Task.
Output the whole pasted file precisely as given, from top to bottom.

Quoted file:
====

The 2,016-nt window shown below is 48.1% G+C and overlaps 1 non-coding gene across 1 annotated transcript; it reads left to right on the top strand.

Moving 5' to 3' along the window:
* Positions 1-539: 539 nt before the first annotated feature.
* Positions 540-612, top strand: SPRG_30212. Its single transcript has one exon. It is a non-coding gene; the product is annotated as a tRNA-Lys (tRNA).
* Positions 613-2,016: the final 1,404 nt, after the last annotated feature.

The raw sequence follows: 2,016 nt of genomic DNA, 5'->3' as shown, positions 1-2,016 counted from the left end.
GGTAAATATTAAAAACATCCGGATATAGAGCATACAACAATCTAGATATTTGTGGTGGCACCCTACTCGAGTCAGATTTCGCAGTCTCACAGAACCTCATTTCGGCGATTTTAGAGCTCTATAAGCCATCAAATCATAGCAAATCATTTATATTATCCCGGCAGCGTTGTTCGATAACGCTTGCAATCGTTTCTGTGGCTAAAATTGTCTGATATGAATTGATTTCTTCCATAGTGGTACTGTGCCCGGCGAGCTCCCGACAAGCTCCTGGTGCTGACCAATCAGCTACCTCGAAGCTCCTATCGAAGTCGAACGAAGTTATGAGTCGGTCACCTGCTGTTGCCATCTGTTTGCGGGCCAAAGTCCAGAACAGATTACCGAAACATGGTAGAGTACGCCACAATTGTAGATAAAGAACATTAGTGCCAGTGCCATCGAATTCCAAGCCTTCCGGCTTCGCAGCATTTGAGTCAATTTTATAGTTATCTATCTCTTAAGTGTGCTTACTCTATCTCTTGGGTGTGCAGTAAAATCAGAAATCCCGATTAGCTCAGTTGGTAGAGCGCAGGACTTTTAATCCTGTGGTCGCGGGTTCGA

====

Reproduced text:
The 2,016-nt window shown below is 48.1% G+C and overlaps 1 non-coding gene across 1 annotated transcript; it reads left to right on the top strand.

Moving 5' to 3' along the window:
* Positions 1-539: 539 nt before the first annotated feature.
* Positions 540-612, top strand: SPRG_30212. Its single transcript has one exon. It is a non-coding gene; the product is annotated as a tRNA-Lys (tRNA).
* Positions 613-2,016: the final 1,404 nt, after the last annotated feature.

The raw sequence follows: 2,016 nt of genomic DNA, 5'->3' as shown, positions 1-2,016 counted from the left end.
GGTAAATATTAAAAACATCCGGATATAGAGCATACAACAATCTAGATATTTGTGGTGGCACCCTACTCGAGTCAGATTTCGCAGTCTCACAGAACCTCATTTCGGCGATTTTAGAGCTCTATAAGCCATCAAATCATAGCAAATCATTTATATTATCCCGGCAGCGTTGTTCGATAACGCTTGCAATCGTTTCTGTGGCTAAAATTGTCTGATATGAATTGATTTCTTCCATAGTGGTACTGTGCCCGGCGAGCTCCCGACAAGCTCCTGGTGCTGACCAATCAGCTACCTCGAAGCTCCTATCGAAGTCGAACGAAGTTATGAGTCGGTCACCTGCTGTTGCCATCTGTTTGCGGGCCAAAGTCCAGAACAGATTACCGAAACATGGTAGAGTACGCCACAATTGTAGATAAAGAACATTAGTGCCAGTGCCATCGAATTCCAAGCCTTCCGGCTTCGCAGCATTTGAGTCAATTTTATAGTTATCTATCTCTTAAGTGTGCTTACTCTATCTCTTGGGTGTGCAGTAAAATCAGAAATCCCGATTAGCTCAGTTGGTAGAGCGCAGGACTTTTAATCCTGTGGTCGCGGGTTCGA